AKS: Are you interested in teaching any other styles of classes besides Vinyasa or is that what you enjoy the most?
CG: I enjoy Vinyasa the most, but I kind of incorporate a little Hatha, where we hold our poses a little longer. I like to get them started really slow on the first sequence, then the second time we concentrate on the breathing, and the third one we dance—one breath, one movement—and that’s when we start to sweat. But they know where they’re going by that point because we’ve walked through it slower the first couple times. One time I did the exercise where we’re on our backs in happy baby and we just throw a tantrum! And I had to feel the energy of the class first, but when I took it and ran with it, everyone came to me afterwards saying “Oh my gosh, I don’t even know what that was. I don’t know if it was yoga, but it was amazing!”
HJ: What was the most memorable topic in the teacher training for you?
CC: For me personally, it was the philosophical part. I had the physical practice. I’m no Keno, but I think I have a pretty good practice. I’ve been working on things…but it’s grounding, finding your center, all that stuff. When you’re doing gym yoga they don’t really emphasize that, but I like to bring that into the class and I like to look for inspirational quotes and incorporate that so they can take something, not just the physical practice, but something to dwell upon after their practice. That’s what I really took away from the training. But other little things too, like all the pranayama exercises we learned. I’ll have them do the skull shining breath or ujjayi breath or alternate nostril breath.
Some people who come to my class probably just think “She’s crazy. I’m not going to get into that pose, or shake and cry” or “What is this breathing thing? I’ll just breathe out of my mouth. I’ll breathe however I want to.”
I always say gym yoga is totally different and you should give studio yoga a try.
HJ: But you can bring studio yoga to the gym.
CG: Yes, and I do. I bring my singing bowl to class. I bring my own Bluetooth speaker. I bring my essential oils. My students are like friends. I’ll make yoga mat cleaners and say “Next week bring a towel. The same place where you put your face is where you put your feet a lot of times so let’s me diligent about cleaning our mats.” So they all bring their towels and they come over and use my spray and they wipe down their mats so it becomes like a little community. I really enjoy it. I’m so glad I went through the whole training so I have this for myself.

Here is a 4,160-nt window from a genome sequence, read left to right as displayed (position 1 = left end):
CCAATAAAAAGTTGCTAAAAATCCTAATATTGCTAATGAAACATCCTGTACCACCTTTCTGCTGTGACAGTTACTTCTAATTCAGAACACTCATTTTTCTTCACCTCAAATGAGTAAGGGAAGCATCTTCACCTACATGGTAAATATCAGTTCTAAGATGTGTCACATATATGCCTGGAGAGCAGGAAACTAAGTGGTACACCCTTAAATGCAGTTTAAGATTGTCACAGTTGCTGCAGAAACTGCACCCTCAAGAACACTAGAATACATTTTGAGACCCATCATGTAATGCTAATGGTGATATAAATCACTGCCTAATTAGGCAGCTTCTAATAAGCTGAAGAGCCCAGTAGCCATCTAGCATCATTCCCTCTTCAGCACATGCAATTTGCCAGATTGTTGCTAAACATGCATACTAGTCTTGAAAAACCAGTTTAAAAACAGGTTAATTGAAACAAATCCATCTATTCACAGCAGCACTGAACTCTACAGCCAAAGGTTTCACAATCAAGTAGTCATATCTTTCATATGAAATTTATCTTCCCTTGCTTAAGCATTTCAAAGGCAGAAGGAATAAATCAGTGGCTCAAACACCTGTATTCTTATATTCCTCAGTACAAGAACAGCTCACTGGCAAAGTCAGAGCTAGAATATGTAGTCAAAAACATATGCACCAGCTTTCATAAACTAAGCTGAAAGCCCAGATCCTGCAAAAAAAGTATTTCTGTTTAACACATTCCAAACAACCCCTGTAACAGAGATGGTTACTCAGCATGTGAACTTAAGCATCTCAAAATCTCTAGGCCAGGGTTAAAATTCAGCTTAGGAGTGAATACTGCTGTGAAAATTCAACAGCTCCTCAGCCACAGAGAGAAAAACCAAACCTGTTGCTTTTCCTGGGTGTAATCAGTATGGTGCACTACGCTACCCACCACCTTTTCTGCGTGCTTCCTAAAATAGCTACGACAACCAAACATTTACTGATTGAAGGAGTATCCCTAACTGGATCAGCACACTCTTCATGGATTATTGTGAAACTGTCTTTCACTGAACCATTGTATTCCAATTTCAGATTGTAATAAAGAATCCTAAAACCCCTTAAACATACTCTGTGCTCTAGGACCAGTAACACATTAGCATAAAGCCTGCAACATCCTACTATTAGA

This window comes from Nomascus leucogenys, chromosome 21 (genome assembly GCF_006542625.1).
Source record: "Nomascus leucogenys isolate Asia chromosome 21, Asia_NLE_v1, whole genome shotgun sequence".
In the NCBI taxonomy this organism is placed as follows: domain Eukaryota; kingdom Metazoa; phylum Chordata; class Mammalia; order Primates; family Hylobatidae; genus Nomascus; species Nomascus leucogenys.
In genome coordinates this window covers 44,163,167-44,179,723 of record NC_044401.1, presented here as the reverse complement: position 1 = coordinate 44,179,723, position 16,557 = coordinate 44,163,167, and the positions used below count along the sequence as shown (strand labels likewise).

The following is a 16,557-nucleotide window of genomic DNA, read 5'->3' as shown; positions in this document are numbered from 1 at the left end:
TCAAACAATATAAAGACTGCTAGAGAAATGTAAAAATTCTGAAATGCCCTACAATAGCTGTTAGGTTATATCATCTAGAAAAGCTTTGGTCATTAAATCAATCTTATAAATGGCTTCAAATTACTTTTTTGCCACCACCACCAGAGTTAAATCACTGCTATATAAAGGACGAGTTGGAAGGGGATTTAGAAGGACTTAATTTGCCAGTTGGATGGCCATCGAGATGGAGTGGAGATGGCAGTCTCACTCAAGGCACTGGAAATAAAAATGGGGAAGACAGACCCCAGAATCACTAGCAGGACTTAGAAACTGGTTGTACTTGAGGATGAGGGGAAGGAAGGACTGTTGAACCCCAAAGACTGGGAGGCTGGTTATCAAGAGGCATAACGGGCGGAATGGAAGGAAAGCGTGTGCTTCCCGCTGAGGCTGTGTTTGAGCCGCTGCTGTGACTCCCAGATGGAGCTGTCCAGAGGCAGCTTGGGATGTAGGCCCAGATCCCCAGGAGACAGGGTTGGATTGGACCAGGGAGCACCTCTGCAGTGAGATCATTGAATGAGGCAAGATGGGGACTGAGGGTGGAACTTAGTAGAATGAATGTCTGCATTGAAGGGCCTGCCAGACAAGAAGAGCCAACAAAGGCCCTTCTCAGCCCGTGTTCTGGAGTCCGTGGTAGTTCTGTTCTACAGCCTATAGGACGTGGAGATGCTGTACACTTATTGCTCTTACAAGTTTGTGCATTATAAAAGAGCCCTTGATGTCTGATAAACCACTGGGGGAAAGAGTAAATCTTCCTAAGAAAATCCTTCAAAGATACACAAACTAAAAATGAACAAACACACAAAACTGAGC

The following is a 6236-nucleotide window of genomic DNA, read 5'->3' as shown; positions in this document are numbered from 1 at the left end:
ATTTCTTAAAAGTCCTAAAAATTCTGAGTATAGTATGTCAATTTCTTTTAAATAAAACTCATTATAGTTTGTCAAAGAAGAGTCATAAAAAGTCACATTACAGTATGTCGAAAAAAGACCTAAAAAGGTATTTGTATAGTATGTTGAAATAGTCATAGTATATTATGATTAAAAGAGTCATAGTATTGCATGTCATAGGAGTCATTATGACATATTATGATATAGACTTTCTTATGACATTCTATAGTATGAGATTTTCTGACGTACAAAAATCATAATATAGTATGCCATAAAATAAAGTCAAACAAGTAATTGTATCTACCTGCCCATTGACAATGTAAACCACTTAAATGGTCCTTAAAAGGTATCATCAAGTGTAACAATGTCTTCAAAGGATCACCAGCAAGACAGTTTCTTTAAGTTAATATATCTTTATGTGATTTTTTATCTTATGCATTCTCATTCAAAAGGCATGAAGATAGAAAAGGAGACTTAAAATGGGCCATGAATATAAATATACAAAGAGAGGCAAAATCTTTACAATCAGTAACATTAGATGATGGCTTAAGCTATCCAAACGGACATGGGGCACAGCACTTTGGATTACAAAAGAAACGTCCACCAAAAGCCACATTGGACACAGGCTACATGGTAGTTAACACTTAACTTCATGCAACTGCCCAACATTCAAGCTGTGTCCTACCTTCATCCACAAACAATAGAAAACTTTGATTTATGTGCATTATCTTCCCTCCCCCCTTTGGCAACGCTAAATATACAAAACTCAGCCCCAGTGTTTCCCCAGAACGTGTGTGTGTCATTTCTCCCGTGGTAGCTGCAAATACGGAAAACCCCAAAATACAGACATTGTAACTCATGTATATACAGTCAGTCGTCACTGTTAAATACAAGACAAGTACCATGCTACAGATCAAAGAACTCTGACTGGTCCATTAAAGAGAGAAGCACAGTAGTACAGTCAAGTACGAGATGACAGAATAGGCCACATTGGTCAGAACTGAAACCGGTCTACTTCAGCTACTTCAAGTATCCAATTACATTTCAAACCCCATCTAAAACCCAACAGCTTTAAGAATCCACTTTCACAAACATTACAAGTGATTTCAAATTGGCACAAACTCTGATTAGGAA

AKS: Do you have any favorite yoga books or resources?
CG: I do! Yoga Sequencing (by Mark Stephens). I like this because it asks you “What do you want to work on—intermediate or beginner sequence?” And then they kind of guide you through the sequence that you can do. I don’t necessarily follow what they have but it gives me some ideas like “Oh I can get from here to there,” and it talks about alignment and I can steal a few little verbal cues like “Draw your navel into your spine.”
HJ: Do you have any advice for brand new teachers who just finished training or people who are considering taking the training?
CG: I think your first few jobs are really intimidating. You walk in there and you’re so nervous. Everyone is staring you down, but your students are also scared because you’re new to them too. They’re also scared that they may not be able to do what you’re asking them to do but if you can see it from their point of view, then it might relax you a little bit. Don’t always think they’re judging you, that you’re not going to live up to their expectations. Because maybe they’re thinking “Shoot, this is a new teacher. I don’t know if I can keep up with her,” or “How is she going to challenge or not challenge me?” Just relax the first couple classes. It’s easier said than done.
As far as going into the program, if you feel like this is something you want, regardless of if you want to teach or make extra income on the side, if you know it’s something you want to do, just do it because nothing bad is going to come out of it. It will be such a great experience. It was very trying as far as the time commitment, but if you think about it in the greater scope of things, it was only a drop in the bucket and it changes your life. And it’s not like you’re being tortured. You’re having fun! It’s some time away from your daily grind.
AKS: Any final thoughts?
CG: I always tell my students “We all have the same destination but we all take a different journey there. It’s your practice. If you’re going to do level 1, level 2, level 3, it doesn’t matter. Our final destination is just doing yoga.
We Cloud Niners like to say our style of yoga is the fun kind! Sounds like you’re upholding that reputation, CC!